When I went on dates, I had nothing in common with the women. I knew nothing about their culture, and they knew nothing about mine. I thought all shiksas were prostitutes, and they thought all Hasidim were landlords and diamond dealers.

Let me answer some revealing questions about Hasidic Judaism. Does it withhold a broad education from their children in order to keep the children narrow-minded and uneducated? Yes. Does it vilify the outside world in order to keep its members from joining it? Definitely. Does it have a fear and/or doomsday element to it? Of course. Is there ex-communication for those who dare to leave? Oh yeah.

I still have not received anything past a 5th grade education. In fact, since I never attended a regular school, I don’t actually know what a 5th grade education is — I just picked a grade that seemed right. I don’t know what algebra is; I know I can Google it but I wasn’t made to care enough to do so.

“After leaving the Hasidic world, I spent seven years in various stages of decay.”

For most of my life, I believed that all non-Jews hate us and want to kill us. I believed that all goyim are murderers, rapists, degenerates and dirty second-class citizens. Of course, they/we aren’t but I was taught that in order to make the secular lifestyle less appealing. I was told horrible things would happen to me in this world and the “next world” if I leave. I was told I would end up a criminal or drug addict. Many members of my family refuse to speak to me to this day.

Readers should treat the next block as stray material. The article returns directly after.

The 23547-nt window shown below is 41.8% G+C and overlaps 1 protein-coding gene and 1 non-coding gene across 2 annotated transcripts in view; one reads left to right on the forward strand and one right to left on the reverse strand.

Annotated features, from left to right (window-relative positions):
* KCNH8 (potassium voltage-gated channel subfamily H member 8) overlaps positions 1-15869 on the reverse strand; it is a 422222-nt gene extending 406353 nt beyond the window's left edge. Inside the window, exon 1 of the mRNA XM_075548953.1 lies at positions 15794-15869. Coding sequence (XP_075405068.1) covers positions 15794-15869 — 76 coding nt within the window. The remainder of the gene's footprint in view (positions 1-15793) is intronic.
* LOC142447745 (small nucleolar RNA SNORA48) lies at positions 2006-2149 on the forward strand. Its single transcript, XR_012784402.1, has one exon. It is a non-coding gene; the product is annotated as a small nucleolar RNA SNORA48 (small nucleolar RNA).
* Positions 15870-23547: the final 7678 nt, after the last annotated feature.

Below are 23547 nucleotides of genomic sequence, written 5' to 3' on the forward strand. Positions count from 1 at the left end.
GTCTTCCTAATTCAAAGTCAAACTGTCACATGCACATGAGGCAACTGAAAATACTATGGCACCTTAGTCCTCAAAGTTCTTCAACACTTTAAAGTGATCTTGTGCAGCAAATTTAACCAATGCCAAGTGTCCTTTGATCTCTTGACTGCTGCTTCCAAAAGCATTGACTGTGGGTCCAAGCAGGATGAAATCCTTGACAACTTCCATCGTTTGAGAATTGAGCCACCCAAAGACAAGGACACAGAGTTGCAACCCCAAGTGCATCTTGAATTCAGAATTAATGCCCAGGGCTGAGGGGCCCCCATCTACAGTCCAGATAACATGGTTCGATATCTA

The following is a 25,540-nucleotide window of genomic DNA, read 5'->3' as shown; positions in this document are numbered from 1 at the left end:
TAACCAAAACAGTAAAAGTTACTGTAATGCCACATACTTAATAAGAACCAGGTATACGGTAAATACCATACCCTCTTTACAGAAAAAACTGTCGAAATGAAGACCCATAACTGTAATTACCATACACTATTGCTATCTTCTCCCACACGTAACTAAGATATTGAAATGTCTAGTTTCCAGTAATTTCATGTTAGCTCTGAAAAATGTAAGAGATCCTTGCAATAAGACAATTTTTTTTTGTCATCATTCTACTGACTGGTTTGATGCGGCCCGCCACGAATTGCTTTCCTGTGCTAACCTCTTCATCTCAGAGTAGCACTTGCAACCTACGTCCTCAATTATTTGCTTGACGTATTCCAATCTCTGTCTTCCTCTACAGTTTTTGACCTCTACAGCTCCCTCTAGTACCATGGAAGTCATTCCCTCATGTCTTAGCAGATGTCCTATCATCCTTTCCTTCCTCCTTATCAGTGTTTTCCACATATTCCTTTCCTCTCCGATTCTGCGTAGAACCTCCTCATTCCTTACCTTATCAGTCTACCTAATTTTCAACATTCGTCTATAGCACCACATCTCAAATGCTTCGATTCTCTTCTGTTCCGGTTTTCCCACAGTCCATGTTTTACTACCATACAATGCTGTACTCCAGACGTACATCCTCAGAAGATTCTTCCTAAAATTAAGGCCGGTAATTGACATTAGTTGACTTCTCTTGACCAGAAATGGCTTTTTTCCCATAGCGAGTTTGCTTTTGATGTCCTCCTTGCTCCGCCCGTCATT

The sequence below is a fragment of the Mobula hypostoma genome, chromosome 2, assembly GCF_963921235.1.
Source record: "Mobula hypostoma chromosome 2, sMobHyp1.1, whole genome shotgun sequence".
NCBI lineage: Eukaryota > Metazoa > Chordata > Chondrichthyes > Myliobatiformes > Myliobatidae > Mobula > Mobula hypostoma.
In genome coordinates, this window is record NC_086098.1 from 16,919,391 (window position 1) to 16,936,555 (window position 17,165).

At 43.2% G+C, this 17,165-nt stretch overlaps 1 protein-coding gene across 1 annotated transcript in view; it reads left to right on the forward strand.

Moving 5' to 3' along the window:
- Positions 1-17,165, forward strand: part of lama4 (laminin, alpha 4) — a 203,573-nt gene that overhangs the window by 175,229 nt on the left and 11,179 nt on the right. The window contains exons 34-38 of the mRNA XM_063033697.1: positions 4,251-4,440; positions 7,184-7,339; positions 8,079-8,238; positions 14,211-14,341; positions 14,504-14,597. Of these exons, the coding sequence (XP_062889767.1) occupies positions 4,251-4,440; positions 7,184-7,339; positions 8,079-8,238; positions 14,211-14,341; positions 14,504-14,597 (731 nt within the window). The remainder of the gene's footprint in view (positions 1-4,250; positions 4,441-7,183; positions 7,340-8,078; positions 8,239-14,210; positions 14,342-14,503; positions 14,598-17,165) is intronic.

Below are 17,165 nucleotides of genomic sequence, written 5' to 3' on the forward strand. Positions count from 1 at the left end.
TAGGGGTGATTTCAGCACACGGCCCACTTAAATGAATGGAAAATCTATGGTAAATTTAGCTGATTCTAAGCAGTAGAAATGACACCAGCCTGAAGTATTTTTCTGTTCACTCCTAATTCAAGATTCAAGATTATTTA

I have had to transition both out of Hasidism and transition into mainstream culture. I have had to find a replacement for the void left by the lack of community and warmth. I had to replace my family, my friends and my moral compass. It was hard leaving everything behind but it was even harder to find something to replace it all with.

Thankfully, as an actor, my professional community is very friendly and inclusive (albeit competitive). I’ve replaced my biological family with actors and Footsteps members. I have managed to date, to have my heart broken, to have broken some hearts and to grow because of all of it.

I get asked all the time: “Are you happy now?” The answer is an unequivocal, “Yes!” I have friends who love me for who I am, for who I was and for who I am trying to become.

“I had to replace my family, my friends and my moral compass.”

Career-wise, it seems I have sought the path of most resistance, deciding to work in a field full of multi-talented human specimens with high cheekbones and jaguar physiques. I’m five foot seven inches, unathletic and have a heavy Yiddish accent. And yet, I’ve been getting work. My latest film, “Felix and Meira,” just beat David Cronenberg at the Toronto International Film Festival for “Best Canadian Feature Film,” and I won “Best Actor” at the Torino Film Festival. Next, I will appear in a recurring role in the upcoming season of “Transparent” on Amazon Prime.